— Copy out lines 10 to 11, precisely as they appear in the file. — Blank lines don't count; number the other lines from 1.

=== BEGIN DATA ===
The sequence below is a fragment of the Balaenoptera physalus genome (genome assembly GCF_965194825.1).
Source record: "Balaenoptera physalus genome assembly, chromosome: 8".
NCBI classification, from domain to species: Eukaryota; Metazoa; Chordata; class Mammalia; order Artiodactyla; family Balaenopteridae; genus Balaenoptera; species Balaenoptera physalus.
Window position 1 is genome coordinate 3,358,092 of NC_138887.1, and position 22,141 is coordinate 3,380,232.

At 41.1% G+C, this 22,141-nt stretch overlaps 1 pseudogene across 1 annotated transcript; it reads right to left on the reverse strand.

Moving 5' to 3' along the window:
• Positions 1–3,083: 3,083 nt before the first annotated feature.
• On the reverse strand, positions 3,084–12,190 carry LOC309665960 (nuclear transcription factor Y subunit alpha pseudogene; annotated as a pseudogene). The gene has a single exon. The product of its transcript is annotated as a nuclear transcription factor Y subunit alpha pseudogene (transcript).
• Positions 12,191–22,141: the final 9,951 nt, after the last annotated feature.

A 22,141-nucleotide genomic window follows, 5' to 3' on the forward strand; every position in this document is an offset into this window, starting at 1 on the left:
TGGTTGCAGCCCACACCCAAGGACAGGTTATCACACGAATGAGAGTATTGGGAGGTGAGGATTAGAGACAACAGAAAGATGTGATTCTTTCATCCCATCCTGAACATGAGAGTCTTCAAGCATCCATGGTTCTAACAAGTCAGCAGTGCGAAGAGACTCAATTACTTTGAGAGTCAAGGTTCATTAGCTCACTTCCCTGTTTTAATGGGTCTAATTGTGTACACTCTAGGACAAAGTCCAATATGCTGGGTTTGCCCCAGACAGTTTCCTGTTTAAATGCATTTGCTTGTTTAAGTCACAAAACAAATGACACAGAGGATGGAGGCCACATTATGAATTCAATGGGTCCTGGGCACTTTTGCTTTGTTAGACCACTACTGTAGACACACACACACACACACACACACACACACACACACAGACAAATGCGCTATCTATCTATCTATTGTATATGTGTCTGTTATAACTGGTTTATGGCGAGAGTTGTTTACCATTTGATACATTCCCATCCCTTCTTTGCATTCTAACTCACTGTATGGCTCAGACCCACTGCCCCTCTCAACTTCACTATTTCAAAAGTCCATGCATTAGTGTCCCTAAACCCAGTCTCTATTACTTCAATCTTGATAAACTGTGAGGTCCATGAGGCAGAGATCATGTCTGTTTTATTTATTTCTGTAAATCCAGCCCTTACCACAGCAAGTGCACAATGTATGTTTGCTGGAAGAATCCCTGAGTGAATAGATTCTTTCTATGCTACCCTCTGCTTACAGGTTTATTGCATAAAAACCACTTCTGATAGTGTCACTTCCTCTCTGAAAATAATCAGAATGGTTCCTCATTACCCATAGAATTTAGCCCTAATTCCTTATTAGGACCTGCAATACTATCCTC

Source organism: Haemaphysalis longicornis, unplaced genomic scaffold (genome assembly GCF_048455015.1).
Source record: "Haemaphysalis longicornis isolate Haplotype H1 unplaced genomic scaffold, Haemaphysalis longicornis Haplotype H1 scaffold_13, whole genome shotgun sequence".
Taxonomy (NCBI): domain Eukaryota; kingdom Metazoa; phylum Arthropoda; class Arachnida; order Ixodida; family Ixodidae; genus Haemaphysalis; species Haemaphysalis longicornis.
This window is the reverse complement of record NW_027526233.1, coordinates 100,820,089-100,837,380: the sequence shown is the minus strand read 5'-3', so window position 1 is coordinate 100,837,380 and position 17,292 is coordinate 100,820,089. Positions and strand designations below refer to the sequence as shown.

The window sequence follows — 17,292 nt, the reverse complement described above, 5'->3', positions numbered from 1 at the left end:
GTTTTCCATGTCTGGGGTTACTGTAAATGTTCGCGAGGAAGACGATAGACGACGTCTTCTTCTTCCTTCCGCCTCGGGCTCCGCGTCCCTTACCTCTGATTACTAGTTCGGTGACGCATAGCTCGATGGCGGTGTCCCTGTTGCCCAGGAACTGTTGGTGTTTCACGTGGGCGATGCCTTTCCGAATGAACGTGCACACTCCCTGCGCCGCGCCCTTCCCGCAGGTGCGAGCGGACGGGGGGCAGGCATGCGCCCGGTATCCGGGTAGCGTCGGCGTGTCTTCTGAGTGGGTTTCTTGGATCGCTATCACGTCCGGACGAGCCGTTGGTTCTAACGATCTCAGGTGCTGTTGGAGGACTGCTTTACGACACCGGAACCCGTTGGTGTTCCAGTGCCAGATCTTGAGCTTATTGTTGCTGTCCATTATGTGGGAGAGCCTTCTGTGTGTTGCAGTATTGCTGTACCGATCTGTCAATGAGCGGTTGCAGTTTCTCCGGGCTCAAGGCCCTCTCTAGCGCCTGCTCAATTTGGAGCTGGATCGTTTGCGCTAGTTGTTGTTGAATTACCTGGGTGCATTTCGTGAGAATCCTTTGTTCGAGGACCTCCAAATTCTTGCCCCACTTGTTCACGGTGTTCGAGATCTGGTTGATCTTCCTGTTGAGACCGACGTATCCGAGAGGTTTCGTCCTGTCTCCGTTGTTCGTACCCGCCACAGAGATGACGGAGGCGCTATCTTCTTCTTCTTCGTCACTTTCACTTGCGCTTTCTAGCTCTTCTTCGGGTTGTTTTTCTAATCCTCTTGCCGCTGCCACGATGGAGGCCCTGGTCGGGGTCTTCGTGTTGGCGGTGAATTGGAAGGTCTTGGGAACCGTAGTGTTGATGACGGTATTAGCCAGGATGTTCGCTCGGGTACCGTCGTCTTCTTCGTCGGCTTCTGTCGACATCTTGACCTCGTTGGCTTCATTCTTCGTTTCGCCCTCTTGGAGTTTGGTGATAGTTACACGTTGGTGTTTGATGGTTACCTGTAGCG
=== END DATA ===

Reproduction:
A 22,141-nucleotide genomic window follows, 5' to 3' on the forward strand; every position in this document is an offset into this window, starting at 1 on the left:
TGGTTGCAGCCCACACCCAAGGACAGGTTATCACACGAATGAGAGTATTGGGAGGTGAGGATTAGAGACAACAGAAAGATGTGATTCTTTCATCCCATCCTGAACATGAGAGTCTTCAAGCATCCATGGTTCTAACAAGTCAGCAGTGCGAAGAGACTCAATTACTTTGAGAGTCAAGGTTCATTAGCTCACTTCCCTGTTTTAATGGGTCTAATTGTGTACACTCTAGGACAAAGTCCAATATGCTGGGTTTGCCCCAGACAGTTTCCTGTTTAAATGCATTTGCTTGTTTAAGTCACAAAACAAATGACACAGAGGATGGAGGCCACATTATGAATTCAATGGGTCCTGGGCACTTTTGCTTTGTTAGACCACTACTGTAGACACACACACACACACACACACACACACACACACACAGACAAATGCGCTATCTATCTATCTATTGTATATGTGTCTGTTATAACTGGTTTATGGCGAGAGTTGTTTACCATTTGATACATTCCCATCCCTTCTTTGCATTCTAACTCACTGTATGGCTCAGACCCACTGCCCCTCTCAACTTCACTATTTCAAAAGTCCATGCATTAGTGTCCCTAAACCCAGTCTCTATTACTTCAATCTTGATAAACTGTGAGGTCCATGAGGCAGAGATCATGTCTGTTTTATTTATTTCTGTAAATCCAGCCCTTACCACAGCAAGTGCACAATGTATGTTTGCTGGAAGAATCCCTGAGTGAATAGATTCTTTCTATGCTACCCTCTGCTTACAGGTTTATTGCATAAAAACCACTTCTGATAGTGTCACTTCCTCTCTGAAAATAATCAGAATGGTTCCTCATTACCCATAGAATTTAGCCCTAATTCCTTATTAGGACCTGCAATACTATCCTC